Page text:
The signal crayfish has had a significant impact on the ecosystems it has colonised in Great Britain. It is a fast growing, highly fecund, aggressive, veracious species, which has few natural predators once it reaches maturity. Being omnivorous they will eat most small aquatic fauna and flora. Signal crayfish burrow, causing extensive damage to riparian verges and subsequently to the whole ecosystem. They predate on and out-compete a number of native species, including several environmentally important fish such as bullheads and stone loach, amphibians, and invertebrate species. Of particular note is the white-clawed crayfish (Austropotamobius pallipes), the only native crayfish species in the U.K. The white-clawed crayfish has been in significant decline in parts of England for some time. This can be attributed to a number of factors, such as pollution and habitat degradation, but an increasingly significant factor has been directcompetition and predation by signal crayfish. To compound the situation further, North American crayfish species, including the signal crayfish, carry a fungal infection called the crayfish plague (Aphanomyces astaci), which is lethal to European crayfish (including our native white-clawed crayfish) and has resulted in their eradication from a number of waters in England. The presence of signal crayfish places a major restriction on national efforts to protect and rehabilitate our native crayfish species.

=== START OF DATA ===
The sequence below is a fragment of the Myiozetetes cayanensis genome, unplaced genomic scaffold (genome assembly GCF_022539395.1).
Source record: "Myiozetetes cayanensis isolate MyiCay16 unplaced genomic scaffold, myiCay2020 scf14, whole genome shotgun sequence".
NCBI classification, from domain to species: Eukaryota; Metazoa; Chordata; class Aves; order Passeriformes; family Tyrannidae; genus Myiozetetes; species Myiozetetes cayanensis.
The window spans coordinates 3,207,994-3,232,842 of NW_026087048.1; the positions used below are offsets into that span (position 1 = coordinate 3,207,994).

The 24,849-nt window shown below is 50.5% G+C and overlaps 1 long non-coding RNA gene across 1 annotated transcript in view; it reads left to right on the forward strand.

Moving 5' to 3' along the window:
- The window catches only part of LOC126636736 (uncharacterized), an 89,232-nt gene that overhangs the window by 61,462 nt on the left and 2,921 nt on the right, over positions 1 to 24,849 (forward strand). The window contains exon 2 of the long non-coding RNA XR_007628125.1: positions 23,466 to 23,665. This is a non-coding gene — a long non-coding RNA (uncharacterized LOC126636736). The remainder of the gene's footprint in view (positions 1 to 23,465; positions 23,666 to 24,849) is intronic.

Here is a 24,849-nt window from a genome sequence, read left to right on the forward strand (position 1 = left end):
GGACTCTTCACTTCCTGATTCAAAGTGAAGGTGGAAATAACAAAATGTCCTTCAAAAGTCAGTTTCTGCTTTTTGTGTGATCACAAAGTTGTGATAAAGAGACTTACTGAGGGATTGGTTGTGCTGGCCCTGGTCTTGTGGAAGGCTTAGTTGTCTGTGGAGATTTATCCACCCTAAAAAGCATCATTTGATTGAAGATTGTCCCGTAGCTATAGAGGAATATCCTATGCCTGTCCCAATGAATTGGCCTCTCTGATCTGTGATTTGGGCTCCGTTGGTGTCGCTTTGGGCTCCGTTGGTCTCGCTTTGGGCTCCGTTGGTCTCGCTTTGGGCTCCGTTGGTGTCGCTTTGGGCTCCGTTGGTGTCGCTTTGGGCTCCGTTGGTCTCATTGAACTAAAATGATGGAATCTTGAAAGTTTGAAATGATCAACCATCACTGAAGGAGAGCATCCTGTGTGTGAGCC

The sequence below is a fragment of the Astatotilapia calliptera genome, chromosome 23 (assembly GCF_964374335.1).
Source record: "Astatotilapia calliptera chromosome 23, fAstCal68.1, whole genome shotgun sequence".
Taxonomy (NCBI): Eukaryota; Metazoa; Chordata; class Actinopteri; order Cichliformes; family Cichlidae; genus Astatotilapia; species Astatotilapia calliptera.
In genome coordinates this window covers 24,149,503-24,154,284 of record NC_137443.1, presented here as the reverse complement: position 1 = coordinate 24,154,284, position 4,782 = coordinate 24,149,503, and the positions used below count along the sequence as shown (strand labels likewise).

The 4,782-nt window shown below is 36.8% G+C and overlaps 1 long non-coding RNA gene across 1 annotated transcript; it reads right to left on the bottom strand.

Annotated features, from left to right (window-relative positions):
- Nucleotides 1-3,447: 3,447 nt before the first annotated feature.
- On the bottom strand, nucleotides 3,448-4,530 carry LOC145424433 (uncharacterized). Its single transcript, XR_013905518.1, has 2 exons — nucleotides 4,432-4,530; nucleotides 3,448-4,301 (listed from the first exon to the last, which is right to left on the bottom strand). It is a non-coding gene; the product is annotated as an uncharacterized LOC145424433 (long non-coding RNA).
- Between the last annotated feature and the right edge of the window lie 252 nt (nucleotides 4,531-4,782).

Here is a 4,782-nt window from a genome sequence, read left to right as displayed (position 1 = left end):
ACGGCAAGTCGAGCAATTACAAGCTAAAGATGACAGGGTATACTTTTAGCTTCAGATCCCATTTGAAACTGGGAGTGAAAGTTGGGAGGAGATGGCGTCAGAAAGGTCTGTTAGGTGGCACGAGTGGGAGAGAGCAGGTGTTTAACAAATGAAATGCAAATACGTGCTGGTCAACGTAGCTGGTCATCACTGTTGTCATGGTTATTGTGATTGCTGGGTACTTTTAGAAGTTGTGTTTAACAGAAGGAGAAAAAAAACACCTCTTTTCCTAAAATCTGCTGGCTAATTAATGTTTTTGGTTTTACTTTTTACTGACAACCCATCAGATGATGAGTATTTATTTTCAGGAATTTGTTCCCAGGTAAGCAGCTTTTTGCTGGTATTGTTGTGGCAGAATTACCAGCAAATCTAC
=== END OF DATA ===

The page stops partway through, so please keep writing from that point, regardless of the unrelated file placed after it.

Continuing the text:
Why is this idea important?

I think the need to obtain a trapping licence in order to catch American Red Signal Crayfish should be abolished and people should be activly incouraged to catch and eat them. I am a fisherman and my local river the Lee is full of them. I have copied the enviromental damage that these are causing below but also from a fishermans point of view they are making fishing in a lot of rivers and lakes in England almost impossible due to the fact that Crayfish will chew off any bait fished on the lake/river bed. A lot of clubs employ people to trap and remove them from thier waters but even this does not even make a dent in their population.